University of Rochester

New York Women Lag in Leading Local Governments

October 10, 2002

ROCHESTER, N.Y.-While women make up 52.7 percent of the New York state voting population, they hold just 17.8 percent of elected legislative and council seats in local county and city governments, according to a survey by The Susan B. Anthony Center for Women's Leadership at the University of Rochester.

Only one woman holds the post of county executive in New York state. In addition, 41 of the state's 57 counties, where the legislatures average 15 seats, have three or fewer women serving. None of the five largest cities in the state has a woman mayor.

The findings in "Where are the Women? A Report on the Status of Women in New York's Local Governments, October 2002" will be presented by Nora Bredes, director of The Anthony Center and former Suffolk County legislator, as part of a program on Friday, Oct. 11, exploring how women lead and use power in business, politics, government, and the community.

"There are many questions to ask about the low percentage of women elected to local office," said Bredes, noting that though women make up 13.6 percent of the U.S. Congress and 21.3 percent of the New York state legislature, the demands of running for state or national office may be barriers for women. "In local politics, issues like raising huge amounts of money, arranging for child care, or working in distant capitals may not be the hurdles they are when women run for higher office. If these practical concerns aren't the barriers to women's participation, what are they? Perhaps our deeply held attitudes about politics and the masculine, self-promoting behaviors we expect in politicians keep many women from imagining roles for themselves as elected leaders."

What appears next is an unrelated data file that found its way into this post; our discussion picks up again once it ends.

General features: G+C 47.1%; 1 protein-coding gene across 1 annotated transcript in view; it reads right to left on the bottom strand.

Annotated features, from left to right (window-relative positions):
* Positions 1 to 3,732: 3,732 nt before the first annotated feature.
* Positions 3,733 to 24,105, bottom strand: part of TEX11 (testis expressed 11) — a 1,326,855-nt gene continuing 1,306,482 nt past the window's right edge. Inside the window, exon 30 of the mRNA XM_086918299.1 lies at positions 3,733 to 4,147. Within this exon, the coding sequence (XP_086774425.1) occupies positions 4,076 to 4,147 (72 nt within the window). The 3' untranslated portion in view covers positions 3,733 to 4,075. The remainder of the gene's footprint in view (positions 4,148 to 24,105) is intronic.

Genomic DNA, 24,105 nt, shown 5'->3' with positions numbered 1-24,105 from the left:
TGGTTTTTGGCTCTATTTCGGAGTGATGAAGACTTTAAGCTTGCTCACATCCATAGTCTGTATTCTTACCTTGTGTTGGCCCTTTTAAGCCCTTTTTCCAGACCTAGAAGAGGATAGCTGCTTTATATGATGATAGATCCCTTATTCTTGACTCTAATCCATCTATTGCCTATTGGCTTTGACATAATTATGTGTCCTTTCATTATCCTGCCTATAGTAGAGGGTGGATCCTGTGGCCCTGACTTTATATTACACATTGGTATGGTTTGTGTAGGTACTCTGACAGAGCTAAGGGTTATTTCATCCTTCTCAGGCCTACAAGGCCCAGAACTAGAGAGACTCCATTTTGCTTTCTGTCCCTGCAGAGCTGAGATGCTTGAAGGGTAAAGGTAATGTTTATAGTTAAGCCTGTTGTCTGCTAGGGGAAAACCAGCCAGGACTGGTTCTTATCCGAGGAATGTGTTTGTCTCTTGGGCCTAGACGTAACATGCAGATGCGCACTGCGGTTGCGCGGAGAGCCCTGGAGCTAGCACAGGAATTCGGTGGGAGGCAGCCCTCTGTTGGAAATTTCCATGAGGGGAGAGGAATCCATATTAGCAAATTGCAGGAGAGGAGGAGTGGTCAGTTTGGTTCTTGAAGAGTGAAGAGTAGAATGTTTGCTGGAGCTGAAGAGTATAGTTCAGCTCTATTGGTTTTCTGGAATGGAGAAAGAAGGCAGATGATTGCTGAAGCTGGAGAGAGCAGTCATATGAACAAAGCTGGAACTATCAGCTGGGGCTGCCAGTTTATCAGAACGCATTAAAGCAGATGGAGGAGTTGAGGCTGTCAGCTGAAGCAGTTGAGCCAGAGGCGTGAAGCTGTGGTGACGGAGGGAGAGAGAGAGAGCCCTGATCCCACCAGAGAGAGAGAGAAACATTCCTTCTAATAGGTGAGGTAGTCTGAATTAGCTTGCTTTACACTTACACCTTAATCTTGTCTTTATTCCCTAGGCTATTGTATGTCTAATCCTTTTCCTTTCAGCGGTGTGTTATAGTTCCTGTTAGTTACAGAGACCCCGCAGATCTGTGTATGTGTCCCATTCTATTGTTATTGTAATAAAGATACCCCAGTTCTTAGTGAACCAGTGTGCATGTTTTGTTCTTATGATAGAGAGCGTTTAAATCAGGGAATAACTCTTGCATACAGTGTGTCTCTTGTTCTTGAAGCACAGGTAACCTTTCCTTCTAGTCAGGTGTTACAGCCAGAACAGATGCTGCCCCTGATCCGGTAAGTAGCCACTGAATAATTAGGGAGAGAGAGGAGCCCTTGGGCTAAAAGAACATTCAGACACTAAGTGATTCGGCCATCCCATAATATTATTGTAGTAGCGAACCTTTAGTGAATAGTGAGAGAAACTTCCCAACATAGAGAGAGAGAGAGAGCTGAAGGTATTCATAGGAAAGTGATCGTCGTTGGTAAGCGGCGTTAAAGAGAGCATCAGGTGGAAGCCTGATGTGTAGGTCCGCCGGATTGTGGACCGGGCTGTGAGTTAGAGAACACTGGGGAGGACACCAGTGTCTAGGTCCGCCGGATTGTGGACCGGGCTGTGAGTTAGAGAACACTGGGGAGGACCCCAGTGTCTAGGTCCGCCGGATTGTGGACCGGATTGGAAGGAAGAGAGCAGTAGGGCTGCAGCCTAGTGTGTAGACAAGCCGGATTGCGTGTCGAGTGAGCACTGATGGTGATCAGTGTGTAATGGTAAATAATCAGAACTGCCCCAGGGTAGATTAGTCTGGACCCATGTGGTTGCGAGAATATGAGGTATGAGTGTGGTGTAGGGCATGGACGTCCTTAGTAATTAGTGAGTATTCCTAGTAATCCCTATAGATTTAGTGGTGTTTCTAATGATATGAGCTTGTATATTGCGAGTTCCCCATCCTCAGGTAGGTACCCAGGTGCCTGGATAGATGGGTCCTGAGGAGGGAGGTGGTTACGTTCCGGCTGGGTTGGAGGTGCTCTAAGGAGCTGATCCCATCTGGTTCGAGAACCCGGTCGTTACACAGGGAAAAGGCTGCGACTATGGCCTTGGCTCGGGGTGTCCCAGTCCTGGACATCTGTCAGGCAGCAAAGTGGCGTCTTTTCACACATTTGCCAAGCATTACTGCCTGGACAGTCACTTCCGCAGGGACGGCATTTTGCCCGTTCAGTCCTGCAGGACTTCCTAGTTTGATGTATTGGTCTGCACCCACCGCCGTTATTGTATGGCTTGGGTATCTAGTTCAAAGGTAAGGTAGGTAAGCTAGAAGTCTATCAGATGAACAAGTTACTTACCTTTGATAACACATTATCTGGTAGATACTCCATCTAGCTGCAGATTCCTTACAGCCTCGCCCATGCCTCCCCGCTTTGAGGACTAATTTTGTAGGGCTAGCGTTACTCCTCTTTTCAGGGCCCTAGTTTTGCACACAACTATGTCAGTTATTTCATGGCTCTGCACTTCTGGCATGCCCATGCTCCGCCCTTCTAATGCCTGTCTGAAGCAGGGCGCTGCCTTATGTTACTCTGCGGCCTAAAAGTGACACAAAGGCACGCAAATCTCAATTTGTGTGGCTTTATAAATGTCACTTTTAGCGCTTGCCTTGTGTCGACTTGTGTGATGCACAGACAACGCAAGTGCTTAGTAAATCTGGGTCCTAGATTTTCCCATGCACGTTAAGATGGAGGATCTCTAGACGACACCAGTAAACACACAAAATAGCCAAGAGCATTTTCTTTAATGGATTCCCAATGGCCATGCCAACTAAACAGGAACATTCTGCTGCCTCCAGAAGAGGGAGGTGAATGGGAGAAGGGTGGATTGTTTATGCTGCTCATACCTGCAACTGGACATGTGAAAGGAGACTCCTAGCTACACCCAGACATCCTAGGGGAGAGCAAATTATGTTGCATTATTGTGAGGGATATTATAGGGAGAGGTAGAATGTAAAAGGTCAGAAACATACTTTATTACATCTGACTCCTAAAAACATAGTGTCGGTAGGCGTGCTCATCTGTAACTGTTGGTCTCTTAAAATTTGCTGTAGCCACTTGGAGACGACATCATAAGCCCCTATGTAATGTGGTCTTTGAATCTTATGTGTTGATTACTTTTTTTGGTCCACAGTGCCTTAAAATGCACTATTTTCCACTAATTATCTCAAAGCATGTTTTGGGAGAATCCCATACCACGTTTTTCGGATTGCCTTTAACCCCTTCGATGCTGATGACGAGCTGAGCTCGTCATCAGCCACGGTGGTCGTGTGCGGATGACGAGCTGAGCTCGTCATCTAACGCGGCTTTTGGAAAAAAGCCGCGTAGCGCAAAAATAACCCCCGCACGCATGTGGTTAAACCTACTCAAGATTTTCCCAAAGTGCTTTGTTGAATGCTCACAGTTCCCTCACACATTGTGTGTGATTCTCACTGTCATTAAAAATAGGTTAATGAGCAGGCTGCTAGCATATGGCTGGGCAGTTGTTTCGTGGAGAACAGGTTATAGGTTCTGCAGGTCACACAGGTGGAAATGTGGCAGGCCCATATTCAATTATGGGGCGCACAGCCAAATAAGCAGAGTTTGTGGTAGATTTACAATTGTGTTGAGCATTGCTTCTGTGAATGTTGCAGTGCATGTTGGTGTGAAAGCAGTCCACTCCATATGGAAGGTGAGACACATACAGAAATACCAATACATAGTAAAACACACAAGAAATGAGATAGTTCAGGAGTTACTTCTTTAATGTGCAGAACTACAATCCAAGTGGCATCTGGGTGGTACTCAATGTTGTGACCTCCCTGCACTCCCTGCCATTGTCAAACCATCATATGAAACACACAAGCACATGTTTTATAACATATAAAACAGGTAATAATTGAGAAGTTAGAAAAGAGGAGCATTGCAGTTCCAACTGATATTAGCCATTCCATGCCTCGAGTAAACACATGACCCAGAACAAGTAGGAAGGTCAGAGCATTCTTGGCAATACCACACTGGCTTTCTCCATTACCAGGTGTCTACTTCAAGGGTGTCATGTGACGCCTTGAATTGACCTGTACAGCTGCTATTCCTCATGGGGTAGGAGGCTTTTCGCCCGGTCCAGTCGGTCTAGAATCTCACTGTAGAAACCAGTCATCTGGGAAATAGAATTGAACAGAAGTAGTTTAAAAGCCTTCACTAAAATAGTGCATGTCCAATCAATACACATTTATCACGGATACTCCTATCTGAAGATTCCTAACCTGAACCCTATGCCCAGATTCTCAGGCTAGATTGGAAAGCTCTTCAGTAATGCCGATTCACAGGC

The study notes that even the five most populous counties in New York state, with a slightly higher percentage of female representation, lag in comparison to Florida, where counties have similar roles and structures. Of the 100 legislators in the counties of New York, Erie, Monroe, Nassau, Suffolk, and Westchester, only 23 percent are women.

In Florida, the counties of Broward, Hillsborough, Miami-Dade, Palm Beach, and Pinellas have 43 commissioners; 22 of them, or 51 percent, are women. Within New York state, five counties-Cayuga, Franklin, Madison, Steuben, and Warren-have no women serving on their legislatures. Kathleen M. Jimino in Rensselaer County is the only woman elected to the post of county executive.

The counties with the highest percent of female legislators are Schuyler, at 37.5 percent; Tompkins, 33.3 percent; Albany and Greene, 30.7 percent each; and Clinton, 30 percent. Overall, women account for 16.6 percent of the state's 996 county legislators.

Women fare better in representation on the councils of the five largest cities in the state, where they occupy 29 percent of the seats. The Syracuse Common Council has the largest percentage of women serving, at 40 percent; 33 percent of Rochester's city council are women; in Albany, it's 31 percent; followed by Buffalo at 30 percent and New York City at 25 percent.

"This survey establishes a baseline for continued study of gender balance in New York's local governments," said Bredes. "The center will conduct future surveys to examine the rate of growth of women's participation in local elected offices."

The survey was prepared by Bredes with the help of Diana Brauner, a senior studying political science at the University of Rochester.

The Anthony Center, founded in 1995 to honor the legacy of suffragist Susan B. Anthony, sponsors programs and collaborates with other women-related groups on issues of leadership and policy change for women.




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